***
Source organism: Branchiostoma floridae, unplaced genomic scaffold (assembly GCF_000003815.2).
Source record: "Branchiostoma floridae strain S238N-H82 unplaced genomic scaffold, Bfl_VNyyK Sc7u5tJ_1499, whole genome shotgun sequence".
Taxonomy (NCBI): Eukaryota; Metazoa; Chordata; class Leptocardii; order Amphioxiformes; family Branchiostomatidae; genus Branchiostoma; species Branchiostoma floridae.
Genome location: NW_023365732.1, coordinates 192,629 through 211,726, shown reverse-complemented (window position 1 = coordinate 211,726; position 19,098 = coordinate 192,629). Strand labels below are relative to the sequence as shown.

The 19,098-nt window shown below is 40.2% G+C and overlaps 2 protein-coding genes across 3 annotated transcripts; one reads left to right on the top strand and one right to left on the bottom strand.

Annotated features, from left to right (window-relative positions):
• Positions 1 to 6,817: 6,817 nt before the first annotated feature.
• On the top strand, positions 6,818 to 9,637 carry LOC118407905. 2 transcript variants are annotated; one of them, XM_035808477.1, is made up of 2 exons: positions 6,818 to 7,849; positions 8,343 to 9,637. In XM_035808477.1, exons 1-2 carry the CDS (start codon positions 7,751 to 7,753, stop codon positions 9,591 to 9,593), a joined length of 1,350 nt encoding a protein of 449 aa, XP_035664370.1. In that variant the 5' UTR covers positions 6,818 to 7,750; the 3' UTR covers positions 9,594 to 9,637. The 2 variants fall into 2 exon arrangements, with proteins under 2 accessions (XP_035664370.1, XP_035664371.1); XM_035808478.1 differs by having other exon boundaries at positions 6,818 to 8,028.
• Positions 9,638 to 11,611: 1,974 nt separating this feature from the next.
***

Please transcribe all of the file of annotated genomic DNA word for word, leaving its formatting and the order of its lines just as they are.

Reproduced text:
Source organism: Branchiostoma floridae, unplaced genomic scaffold (assembly GCF_000003815.2).
Source record: "Branchiostoma floridae strain S238N-H82 unplaced genomic scaffold, Bfl_VNyyK Sc7u5tJ_1499, whole genome shotgun sequence".
Taxonomy (NCBI): Eukaryota; Metazoa; Chordata; class Leptocardii; order Amphioxiformes; family Branchiostomatidae; genus Branchiostoma; species Branchiostoma floridae.
Genome location: NW_023365732.1, coordinates 192,629 through 211,726, shown reverse-complemented (window position 1 = coordinate 211,726; position 19,098 = coordinate 192,629). Strand labels below are relative to the sequence as shown.

The 19,098-nt window shown below is 40.2% G+C and overlaps 2 protein-coding genes across 3 annotated transcripts; one reads left to right on the top strand and one right to left on the bottom strand.

Annotated features, from left to right (window-relative positions):
• Positions 1 to 6,817: 6,817 nt before the first annotated feature.
• On the top strand, positions 6,818 to 9,637 carry LOC118407905. 2 transcript variants are annotated; one of them, XM_035808477.1, is made up of 2 exons: positions 6,818 to 7,849; positions 8,343 to 9,637. In XM_035808477.1, exons 1-2 carry the CDS (start codon positions 7,751 to 7,753, stop codon positions 9,591 to 9,593), a joined length of 1,350 nt encoding a protein of 449 aa, XP_035664370.1. In that variant the 5' UTR covers positions 6,818 to 7,750; the 3' UTR covers positions 9,594 to 9,637. The 2 variants fall into 2 exon arrangements, with proteins under 2 accessions (XP_035664370.1, XP_035664371.1); XM_035808478.1 differs by having other exon boundaries at positions 6,818 to 8,028.
• Positions 9,638 to 11,611: 1,974 nt separating this feature from the next.